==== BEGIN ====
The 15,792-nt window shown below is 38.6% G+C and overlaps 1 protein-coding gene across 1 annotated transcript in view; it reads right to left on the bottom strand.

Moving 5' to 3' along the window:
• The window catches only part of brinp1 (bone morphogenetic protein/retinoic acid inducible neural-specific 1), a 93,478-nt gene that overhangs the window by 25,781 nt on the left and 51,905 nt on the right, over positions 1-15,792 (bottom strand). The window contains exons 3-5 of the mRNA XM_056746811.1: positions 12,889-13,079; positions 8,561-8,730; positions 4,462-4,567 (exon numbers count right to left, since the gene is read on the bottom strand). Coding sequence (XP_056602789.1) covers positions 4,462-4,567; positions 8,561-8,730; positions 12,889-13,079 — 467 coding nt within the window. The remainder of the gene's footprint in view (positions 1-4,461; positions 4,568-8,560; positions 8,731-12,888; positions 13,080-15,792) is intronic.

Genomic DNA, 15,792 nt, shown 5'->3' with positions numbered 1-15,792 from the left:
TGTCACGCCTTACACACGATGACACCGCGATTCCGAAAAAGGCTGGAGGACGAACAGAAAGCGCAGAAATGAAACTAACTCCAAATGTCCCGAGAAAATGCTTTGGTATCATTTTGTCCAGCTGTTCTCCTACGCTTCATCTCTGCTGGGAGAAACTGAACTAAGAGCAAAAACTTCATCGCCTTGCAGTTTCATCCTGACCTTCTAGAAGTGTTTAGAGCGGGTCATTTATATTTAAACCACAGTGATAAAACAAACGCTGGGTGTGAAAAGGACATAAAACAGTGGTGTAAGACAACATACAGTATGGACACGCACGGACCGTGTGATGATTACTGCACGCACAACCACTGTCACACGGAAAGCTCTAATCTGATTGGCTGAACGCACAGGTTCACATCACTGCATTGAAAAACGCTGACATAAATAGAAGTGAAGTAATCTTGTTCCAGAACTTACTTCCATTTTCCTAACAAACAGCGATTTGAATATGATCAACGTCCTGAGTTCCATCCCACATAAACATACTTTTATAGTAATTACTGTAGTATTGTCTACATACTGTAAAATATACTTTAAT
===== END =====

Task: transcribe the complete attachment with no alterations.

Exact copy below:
The 15,792-nt window shown below is 38.6% G+C and overlaps 1 protein-coding gene across 1 annotated transcript in view; it reads right to left on the bottom strand.

Moving 5' to 3' along the window:
• The window catches only part of brinp1 (bone morphogenetic protein/retinoic acid inducible neural-specific 1), a 93,478-nt gene that overhangs the window by 25,781 nt on the left and 51,905 nt on the right, over positions 1-15,792 (bottom strand). The window contains exons 3-5 of the mRNA XM_056746811.1: positions 12,889-13,079; positions 8,561-8,730; positions 4,462-4,567 (exon numbers count right to left, since the gene is read on the bottom strand). Coding sequence (XP_056602789.1) covers positions 4,462-4,567; positions 8,561-8,730; positions 12,889-13,079 — 467 coding nt within the window. The remainder of the gene's footprint in view (positions 1-4,461; positions 4,568-8,560; positions 8,731-12,888; positions 13,080-15,792) is intronic.

Genomic DNA, 15,792 nt, shown 5'->3' with positions numbered 1-15,792 from the left:
TGTCACGCCTTACACACGATGACACCGCGATTCCGAAAAAGGCTGGAGGACGAACAGAAAGCGCAGAAATGAAACTAACTCCAAATGTCCCGAGAAAATGCTTTGGTATCATTTTGTCCAGCTGTTCTCCTACGCTTCATCTCTGCTGGGAGAAACTGAACTAAGAGCAAAAACTTCATCGCCTTGCAGTTTCATCCTGACCTTCTAGAAGTGTTTAGAGCGGGTCATTTATATTTAAACCACAGTGATAAAACAAACGCTGGGTGTGAAAAGGACATAAAACAGTGGTGTAAGACAACATACAGTATGGACACGCACGGACCGTGTGATGATTACTGCACGCACAACCACTGTCACACGGAAAGCTCTAATCTGATTGGCTGAACGCACAGGTTCACATCACTGCATTGAAAAACGCTGACATAAATAGAAGTGAAGTAATCTTGTTCCAGAACTTACTTCCATTTTCCTAACAAACAGCGATTTGAATATGATCAACGTCCTGAGTTCCATCCCACATAAACATACTTTTATAGTAATTACTGTAGTATTGTCTACATACTGTAAAATATACTTTAAT